I think that is the number one misunderstanding people have of church. We don’t exist for ourselves. What we do here is equip the saints for their work in the world. I heard of a man who worked in business world for years and was touted for the work environment he created for others but he said that at church all anyone really knew about his vocation was that he was a deacon. Consider church like a weekly seminary, where you find training, continuing education, prayerful support and community connection to help you be Christ in the world the rest of the week.
Today we dedicate the leadership of this church….those people you have called out to serve on the board and on the commissions of this church. We don’t call them out to do ministry for us. We call them out to equip us for ministry we are called to do. They manage the affairs and create the programs of the church that feed us. They provide us with education, nurture, connection. They help us vision, pray for others, worship together, serve. They keep this building standing and oversee the money that makes this “seminary” building possible. They tell us what is happening in the world so that we might work together to build peace and justice. They challenge us, comfort us and call to us so that we might be sent out each and every week more prepared for our call to ministry in the world.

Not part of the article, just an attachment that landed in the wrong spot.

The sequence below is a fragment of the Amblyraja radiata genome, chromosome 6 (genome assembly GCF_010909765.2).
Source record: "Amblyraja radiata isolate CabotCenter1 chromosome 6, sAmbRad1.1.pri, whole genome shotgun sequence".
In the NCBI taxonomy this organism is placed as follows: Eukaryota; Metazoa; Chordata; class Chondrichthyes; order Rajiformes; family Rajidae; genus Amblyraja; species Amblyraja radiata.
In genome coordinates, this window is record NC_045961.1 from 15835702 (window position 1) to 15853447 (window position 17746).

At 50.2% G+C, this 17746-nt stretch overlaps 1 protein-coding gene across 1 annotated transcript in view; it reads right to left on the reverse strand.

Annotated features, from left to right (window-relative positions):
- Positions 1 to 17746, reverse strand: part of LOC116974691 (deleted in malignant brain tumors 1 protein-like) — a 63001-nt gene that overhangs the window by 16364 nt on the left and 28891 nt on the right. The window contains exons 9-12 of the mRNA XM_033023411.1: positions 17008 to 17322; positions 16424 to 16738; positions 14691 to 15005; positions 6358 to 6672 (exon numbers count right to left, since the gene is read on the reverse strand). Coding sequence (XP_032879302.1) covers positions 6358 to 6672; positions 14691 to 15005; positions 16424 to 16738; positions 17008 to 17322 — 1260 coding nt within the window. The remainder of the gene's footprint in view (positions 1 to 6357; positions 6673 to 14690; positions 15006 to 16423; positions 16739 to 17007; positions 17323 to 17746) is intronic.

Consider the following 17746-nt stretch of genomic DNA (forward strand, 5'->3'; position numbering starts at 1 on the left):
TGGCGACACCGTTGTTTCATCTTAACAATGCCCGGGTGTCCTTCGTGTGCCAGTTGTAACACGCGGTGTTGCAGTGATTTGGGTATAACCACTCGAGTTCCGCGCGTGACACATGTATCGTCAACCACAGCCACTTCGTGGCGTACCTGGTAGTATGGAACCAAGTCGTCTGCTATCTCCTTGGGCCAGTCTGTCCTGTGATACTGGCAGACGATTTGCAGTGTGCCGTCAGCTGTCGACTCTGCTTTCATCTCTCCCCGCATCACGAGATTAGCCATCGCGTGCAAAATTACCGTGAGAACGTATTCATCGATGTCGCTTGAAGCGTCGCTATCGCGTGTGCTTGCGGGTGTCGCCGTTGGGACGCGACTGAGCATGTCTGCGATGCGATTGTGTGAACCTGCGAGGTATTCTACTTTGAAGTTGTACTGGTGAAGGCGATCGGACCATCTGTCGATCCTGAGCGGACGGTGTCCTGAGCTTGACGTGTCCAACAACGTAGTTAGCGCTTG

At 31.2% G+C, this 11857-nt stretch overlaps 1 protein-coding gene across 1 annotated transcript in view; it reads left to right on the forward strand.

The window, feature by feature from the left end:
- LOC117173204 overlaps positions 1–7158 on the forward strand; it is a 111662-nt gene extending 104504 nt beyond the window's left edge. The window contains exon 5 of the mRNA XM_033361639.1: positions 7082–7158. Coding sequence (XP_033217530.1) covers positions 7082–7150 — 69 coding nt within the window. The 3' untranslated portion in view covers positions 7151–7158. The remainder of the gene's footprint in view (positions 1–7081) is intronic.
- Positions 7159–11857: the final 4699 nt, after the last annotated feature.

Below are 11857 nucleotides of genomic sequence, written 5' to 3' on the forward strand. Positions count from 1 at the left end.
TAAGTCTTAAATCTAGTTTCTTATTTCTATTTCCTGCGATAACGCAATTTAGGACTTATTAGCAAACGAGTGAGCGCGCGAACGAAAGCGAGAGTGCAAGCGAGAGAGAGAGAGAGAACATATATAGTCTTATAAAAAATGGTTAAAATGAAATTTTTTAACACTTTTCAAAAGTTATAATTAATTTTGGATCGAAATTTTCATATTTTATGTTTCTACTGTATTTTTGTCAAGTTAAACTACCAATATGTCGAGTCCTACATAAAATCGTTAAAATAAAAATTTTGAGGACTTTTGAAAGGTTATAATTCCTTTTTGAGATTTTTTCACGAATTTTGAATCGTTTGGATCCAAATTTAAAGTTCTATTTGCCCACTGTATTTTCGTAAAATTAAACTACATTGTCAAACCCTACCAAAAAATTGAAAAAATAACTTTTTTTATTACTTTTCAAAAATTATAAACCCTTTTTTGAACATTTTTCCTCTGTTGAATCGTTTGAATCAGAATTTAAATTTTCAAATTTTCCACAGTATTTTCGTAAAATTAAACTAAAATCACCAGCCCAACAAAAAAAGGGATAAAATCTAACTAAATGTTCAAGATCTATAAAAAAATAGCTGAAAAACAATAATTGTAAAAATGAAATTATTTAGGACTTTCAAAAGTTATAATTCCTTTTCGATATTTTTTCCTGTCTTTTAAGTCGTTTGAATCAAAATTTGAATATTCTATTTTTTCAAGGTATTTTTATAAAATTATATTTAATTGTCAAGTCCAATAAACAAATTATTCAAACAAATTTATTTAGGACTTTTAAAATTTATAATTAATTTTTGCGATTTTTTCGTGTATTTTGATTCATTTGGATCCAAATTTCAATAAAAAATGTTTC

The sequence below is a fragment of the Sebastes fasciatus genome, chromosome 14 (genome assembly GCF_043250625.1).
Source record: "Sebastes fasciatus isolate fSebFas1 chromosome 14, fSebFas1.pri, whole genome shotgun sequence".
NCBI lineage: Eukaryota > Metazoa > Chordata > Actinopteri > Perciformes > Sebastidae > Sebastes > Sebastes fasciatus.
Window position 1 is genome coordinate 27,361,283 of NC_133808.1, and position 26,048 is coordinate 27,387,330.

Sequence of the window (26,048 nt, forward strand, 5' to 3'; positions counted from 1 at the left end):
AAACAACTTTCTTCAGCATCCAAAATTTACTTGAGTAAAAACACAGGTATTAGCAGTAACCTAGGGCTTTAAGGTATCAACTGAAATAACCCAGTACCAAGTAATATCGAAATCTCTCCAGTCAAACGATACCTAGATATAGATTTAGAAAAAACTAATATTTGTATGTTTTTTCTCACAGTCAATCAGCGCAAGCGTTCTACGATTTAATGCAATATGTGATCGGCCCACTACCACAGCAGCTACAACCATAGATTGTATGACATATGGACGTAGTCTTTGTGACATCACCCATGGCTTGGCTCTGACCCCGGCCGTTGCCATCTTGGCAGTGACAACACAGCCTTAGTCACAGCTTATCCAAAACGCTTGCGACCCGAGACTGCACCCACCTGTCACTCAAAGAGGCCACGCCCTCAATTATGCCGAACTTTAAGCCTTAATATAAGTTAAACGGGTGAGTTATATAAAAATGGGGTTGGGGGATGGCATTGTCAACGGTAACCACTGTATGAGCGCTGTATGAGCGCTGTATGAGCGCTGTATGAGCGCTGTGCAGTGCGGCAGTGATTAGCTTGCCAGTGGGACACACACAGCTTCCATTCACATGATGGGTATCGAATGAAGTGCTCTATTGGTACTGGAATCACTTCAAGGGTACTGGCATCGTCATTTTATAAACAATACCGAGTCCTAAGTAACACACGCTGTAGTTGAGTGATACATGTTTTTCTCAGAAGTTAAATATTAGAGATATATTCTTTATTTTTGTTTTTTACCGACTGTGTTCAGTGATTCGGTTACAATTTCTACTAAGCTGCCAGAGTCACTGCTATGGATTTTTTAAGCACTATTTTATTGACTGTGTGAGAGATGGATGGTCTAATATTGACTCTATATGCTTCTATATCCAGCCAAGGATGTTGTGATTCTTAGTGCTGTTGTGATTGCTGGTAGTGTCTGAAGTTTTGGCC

Those calls are as wide and varied as we are. Those calls can be everything from donating blood to raising children……running a business to caring for people’s health…..marching on the streets to sweeping the streets….called to be Christ in the world.
If you said yes to serve on the board or on a commission you said yes to being an equipper. If you said yes, will you please stand where you are?
Brothers and sisters in Christ, members of this body who have said yes to serving on the board and/or on a commission, do you promise, to the best of your ability, to serve in this role, not thinking more highly of yourselves than you ought to think, understanding that you are one member of the Body of Christ, which has many members blessed with many different gifts?
If you are seated, look around you at the people who are standing. These are the people who want you to succeed in your vocation. They are giving of their time and energy and expertise to provide you with this “seminary training.”
I invite those of you now seated to stand as your sign of affirmation and support for these people who have agreed to equip you for ministry. Will you join me in the unison statement in your bulletin:
We affirm you as leaders called to serve in this congregation. We offer to you our cooperation and confidence, our prayers and support.
Now I say to all of us standing together — in body or in spirit:
Together we are the body of Christ and individually members of it. We have been created in love. We are diverse and we are community. We serve together and we serve beyond these walls. This is the body we have. Thanks be to God.